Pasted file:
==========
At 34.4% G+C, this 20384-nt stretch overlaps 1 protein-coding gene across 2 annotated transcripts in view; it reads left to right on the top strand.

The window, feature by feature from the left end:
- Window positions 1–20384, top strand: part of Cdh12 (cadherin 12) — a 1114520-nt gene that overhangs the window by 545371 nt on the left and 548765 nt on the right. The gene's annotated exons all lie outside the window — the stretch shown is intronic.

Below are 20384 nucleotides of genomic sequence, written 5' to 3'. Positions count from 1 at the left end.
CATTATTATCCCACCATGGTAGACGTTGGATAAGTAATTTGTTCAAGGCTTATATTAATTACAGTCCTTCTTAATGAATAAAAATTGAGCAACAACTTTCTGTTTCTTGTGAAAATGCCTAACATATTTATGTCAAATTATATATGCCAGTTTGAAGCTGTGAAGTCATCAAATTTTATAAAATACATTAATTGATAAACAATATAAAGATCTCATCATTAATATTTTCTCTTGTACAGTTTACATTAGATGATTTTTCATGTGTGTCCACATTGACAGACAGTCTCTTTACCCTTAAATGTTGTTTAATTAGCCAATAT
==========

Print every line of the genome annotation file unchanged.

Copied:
At 34.4% G+C, this 20384-nt stretch overlaps 1 protein-coding gene across 2 annotated transcripts in view; it reads left to right on the top strand.

The window, feature by feature from the left end:
- Window positions 1–20384, top strand: part of Cdh12 (cadherin 12) — a 1114520-nt gene that overhangs the window by 545371 nt on the left and 548765 nt on the right. The gene's annotated exons all lie outside the window — the stretch shown is intronic.

Below are 20384 nucleotides of genomic sequence, written 5' to 3'. Positions count from 1 at the left end.
CATTATTATCCCACCATGGTAGACGTTGGATAAGTAATTTGTTCAAGGCTTATATTAATTACAGTCCTTCTTAATGAATAAAAATTGAGCAACAACTTTCTGTTTCTTGTGAAAATGCCTAACATATTTATGTCAAATTATATATGCCAGTTTGAAGCTGTGAAGTCATCAAATTTTATAAAATACATTAATTGATAAACAATATAAAGATCTCATCATTAATATTTTCTCTTGTACAGTTTACATTAGATGATTTTTCATGTGTGTCCACATTGACAGACAGTCTCTTTACCCTTAAATGTTGTTTAATTAGCCAATAT